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Cited by 135 (29 self)
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Coclustering is a powerful data mining technique with varied applications such as text clustering, microarray analysis and recommender systems. Recently, an informationtheoretic coclustering approach applicable to empirical joint probability distributions was proposed. In many situations, coclustering of more general matrices is desired. In this paper, we present a substantially generalized coclustering framework wherein any Bregman divergence can be used in the objective function, and various conditional expectation based constraints can be considered based on the statistics that need to be preserved. Analysis of the coclustering problem leads to the minimum Bregman information principle, which generalizes the maximum entropy principle, and yields an elegant meta algorithm that is guaranteed to achieve local optimality. Our methodology yields new algorithms and also encompasses several previously known clustering and coclustering algorithms based on alternate minimization.
Comparing Dynamic Equilibrium Models to Data: A Bayesian Approach
, 2002
"... This paper studies the properties of the Bayesian approach to estimation and comparison of dynamic equilibrium economies. Both tasks can be performed even if the models are nonnested, misspecified, and nonlinear. First, we show that Bayesian methods have a classical interpretation: asymptotically ..."
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Cited by 93 (14 self)
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This paper studies the properties of the Bayesian approach to estimation and comparison of dynamic equilibrium economies. Both tasks can be performed even if the models are nonnested, misspecified, and nonlinear. First, we show that Bayesian methods have a classical interpretation: asymptotically, the parameter point estimates converge to their pseudotrue values, and the best model under the KullbackLeibler distance will have the highest posterior probability. Second, we illustrate the strong small sample behavior of the approach using a wellknown application: the U.S. cattle cycle. Bayesian estimates outperform maximum likelihood results, and the proposed model is easily compared with a set of BVARs.
Tracking the Best Linear Predictor
 Journal of Machine Learning Research
, 2001
"... In most online learning research the total online loss of the algorithm is compared to the total loss of the best offline predictor u from a comparison class of predictors. We call such bounds static bounds. The interesting feature of these bounds is that they hold for an arbitrary sequence of ex ..."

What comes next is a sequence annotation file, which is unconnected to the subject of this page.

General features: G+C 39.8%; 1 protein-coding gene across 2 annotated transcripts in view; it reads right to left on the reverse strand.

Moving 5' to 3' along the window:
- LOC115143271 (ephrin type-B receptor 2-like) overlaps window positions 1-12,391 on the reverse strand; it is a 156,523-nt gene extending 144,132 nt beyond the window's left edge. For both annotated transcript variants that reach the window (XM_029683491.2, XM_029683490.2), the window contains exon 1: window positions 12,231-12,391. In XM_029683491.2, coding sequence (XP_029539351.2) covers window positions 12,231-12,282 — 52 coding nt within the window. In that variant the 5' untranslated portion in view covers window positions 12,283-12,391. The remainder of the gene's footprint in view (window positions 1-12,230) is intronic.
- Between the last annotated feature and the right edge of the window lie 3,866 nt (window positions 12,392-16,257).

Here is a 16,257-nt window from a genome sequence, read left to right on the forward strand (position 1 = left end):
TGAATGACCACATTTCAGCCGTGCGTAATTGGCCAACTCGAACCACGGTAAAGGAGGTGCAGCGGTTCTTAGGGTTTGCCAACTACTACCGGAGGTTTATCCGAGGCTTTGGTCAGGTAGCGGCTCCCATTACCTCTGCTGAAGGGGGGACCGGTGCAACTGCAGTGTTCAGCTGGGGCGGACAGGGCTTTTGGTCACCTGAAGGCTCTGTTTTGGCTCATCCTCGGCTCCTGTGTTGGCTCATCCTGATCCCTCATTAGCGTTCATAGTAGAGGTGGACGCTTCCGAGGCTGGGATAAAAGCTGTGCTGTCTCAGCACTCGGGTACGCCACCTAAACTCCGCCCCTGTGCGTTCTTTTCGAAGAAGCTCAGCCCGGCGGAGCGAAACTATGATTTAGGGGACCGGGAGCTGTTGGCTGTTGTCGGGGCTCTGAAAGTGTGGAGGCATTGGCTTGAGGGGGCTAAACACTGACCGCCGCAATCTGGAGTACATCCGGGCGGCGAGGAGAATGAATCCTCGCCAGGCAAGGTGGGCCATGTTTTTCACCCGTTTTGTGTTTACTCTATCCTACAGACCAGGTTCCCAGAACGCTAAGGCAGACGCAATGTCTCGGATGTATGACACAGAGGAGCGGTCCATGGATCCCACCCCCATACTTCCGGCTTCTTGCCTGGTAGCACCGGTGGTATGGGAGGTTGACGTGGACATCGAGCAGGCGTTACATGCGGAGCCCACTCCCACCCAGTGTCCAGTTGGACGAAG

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Cited by 79 (16 self)
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In most online learning research the total online loss of the algorithm is compared to the total loss of the best offline predictor u from a comparison class of predictors. We call such bounds static bounds. The interesting feature of these bounds is that they hold for an arbitrary sequence of examples. Recently some work has been done where the predictor u t at each trial t is allowed to change with time, and the total online loss of the algorithm is compared to the sum of the losses of u t at each trial plus the total "cost" for shifting to successive predictors. This is to model situations in which the examples change over time, and different predictors from the comparison class are best for different segments of the sequence of examples. We call such bounds shifting bounds. They hold for arbitrary sequences of examples and arbitrary sequences of predictors. Naturally shifting bounds are much harder to prove. The only known bounds are for the case when the comparison class consists of a sequences of experts or boolean disjunctions. In this paper we develop the methodology for lifting known static bounds to the shifting case. In particular we obtain bounds when the comparison class consists of linear neurons (linear combinations of experts). Our essential technique is to project the hypothesis of the static algorithm at the end of each trial into a suitably chosen convex region. This keeps the hypothesis of the algorithm wellbehaved and the static bounds can be converted to shifting bounds.